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  47. Aboutness Paradox.Giorgio Sbardolini - 2021 - Journal of Philosophy 118 (10):549-571.
    The present work outlines a logical and philosophical conception of propositions in relation to a group of puzzles that arise by quantifying over them: the Russell-Myhill paradox, the Prior-Kaplan paradox, and Prior's Theorem. I begin by motivating an interpretation of Russell-Myhill as depending on aboutness, which constrains the notion of propositional identity. I discuss two formalizations of of the paradox, showing that it does not depend on the syntax of propositional variables. I then extend to propositions a (...)
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  48. A paradox of rejection.Thomas N. P. A. Brouwer - 2014 - Synthese 191 (18):4451-4464.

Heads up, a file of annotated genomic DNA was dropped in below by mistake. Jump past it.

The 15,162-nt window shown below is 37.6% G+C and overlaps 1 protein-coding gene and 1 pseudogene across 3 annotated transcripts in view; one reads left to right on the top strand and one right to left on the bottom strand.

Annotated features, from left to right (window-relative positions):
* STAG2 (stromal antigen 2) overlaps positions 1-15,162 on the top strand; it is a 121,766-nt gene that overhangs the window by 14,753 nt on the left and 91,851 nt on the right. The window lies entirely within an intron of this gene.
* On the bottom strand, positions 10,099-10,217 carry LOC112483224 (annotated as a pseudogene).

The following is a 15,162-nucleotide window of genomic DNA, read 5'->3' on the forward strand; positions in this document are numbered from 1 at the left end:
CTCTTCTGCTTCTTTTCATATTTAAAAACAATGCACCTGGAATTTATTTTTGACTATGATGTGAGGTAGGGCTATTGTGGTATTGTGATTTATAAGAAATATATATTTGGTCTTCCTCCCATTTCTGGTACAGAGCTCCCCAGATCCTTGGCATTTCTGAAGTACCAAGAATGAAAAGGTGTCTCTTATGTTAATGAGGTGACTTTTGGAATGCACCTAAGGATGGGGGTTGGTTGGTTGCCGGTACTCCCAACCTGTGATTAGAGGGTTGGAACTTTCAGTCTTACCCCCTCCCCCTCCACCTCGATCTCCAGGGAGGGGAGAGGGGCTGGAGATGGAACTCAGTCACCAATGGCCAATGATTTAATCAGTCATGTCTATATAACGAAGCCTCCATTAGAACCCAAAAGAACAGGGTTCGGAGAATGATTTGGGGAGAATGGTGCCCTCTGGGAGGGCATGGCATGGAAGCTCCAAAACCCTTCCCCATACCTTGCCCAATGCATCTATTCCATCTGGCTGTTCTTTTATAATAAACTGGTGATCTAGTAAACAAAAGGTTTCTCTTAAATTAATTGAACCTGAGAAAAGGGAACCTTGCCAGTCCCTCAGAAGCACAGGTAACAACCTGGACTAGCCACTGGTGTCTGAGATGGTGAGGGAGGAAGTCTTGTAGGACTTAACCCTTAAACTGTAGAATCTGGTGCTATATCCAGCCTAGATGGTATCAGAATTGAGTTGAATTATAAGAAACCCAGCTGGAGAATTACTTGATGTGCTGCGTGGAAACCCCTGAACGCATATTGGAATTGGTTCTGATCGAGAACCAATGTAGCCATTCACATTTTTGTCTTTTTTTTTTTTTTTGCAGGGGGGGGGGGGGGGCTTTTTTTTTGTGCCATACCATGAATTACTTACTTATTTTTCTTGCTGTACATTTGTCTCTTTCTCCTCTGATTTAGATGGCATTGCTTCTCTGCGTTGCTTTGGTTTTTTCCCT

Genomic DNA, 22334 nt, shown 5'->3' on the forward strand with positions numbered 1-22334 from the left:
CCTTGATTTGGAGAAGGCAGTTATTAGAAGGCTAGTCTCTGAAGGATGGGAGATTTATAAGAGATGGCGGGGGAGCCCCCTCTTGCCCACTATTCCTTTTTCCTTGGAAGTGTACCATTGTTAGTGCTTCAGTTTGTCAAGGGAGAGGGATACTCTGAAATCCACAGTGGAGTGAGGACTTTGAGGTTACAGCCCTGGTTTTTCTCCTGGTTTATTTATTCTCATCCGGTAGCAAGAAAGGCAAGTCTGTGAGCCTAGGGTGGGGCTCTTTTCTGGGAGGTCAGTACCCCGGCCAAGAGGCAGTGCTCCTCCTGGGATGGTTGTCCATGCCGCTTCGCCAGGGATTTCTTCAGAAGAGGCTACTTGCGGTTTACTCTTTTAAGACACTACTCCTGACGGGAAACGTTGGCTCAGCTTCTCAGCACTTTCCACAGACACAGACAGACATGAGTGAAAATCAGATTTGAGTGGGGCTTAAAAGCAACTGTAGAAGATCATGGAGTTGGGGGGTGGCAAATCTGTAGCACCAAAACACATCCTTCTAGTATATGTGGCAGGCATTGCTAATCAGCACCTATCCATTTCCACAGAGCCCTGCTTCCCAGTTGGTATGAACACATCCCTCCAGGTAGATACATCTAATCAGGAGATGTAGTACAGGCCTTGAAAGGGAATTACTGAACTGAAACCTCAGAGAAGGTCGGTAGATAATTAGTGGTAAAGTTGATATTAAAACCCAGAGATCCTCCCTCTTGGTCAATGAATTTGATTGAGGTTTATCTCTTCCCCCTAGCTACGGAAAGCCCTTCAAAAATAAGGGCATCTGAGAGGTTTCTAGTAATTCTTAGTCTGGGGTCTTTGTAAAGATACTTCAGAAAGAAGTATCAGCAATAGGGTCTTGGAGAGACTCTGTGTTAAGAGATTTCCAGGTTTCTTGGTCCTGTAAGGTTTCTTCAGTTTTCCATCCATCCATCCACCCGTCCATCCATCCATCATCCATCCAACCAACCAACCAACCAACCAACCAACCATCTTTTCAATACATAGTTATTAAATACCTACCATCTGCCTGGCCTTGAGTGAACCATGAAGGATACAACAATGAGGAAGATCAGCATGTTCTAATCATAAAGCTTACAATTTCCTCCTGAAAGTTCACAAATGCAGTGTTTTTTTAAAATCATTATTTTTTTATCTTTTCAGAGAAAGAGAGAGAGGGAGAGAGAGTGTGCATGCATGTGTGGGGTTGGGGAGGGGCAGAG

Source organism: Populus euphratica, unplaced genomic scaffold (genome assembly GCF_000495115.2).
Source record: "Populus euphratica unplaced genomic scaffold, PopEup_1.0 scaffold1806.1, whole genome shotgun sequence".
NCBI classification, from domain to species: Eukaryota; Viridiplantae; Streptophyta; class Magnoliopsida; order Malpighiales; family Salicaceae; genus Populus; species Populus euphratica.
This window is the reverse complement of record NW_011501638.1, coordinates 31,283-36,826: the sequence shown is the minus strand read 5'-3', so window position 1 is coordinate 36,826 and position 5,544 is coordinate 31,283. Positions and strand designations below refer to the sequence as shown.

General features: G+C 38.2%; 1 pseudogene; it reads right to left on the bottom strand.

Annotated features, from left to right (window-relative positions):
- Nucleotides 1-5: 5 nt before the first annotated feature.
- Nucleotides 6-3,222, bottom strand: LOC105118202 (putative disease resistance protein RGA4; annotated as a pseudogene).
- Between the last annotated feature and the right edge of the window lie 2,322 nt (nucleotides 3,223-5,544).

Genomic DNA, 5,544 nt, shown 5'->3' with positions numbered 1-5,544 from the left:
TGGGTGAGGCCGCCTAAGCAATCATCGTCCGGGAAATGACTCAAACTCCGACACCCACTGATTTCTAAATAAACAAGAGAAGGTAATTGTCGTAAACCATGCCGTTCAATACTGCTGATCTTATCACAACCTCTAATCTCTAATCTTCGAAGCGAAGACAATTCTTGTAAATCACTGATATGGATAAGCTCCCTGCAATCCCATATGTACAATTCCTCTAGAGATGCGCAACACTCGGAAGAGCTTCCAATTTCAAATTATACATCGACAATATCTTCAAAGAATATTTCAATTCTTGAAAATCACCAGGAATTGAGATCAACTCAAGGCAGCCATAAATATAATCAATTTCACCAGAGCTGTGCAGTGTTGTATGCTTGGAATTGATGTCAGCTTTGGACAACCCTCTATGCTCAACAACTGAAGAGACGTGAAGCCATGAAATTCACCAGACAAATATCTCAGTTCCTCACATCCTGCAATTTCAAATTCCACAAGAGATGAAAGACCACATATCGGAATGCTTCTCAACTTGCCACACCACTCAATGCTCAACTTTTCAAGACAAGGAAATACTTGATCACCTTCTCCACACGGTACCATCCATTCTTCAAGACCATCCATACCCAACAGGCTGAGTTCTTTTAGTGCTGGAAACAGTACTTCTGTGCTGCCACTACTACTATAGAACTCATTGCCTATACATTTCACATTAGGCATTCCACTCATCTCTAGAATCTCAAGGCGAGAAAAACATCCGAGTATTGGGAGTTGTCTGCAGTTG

Given any proposition, is it possible to have rationally acceptable attitudes towards it? Absent reasons to the contrary, one would probably think that this should be possible. In this paper I provide a reason to the contrary. There is a proposition such that, if one has any opinions about it at all, one will have a rationally unacceptable set of propositional attitudes—or if one doesn’t, one will end up being cognitively imperfect in some other manner. The proposition I am concerned (...)
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  49.  71
    The Paradox of Phenomenal Judgement and the Case Against Illusionism.Hane Htut Maung - 2023 - Dialogues in Philosophy, Mental and Neuro Sciences 16 (1):1-13.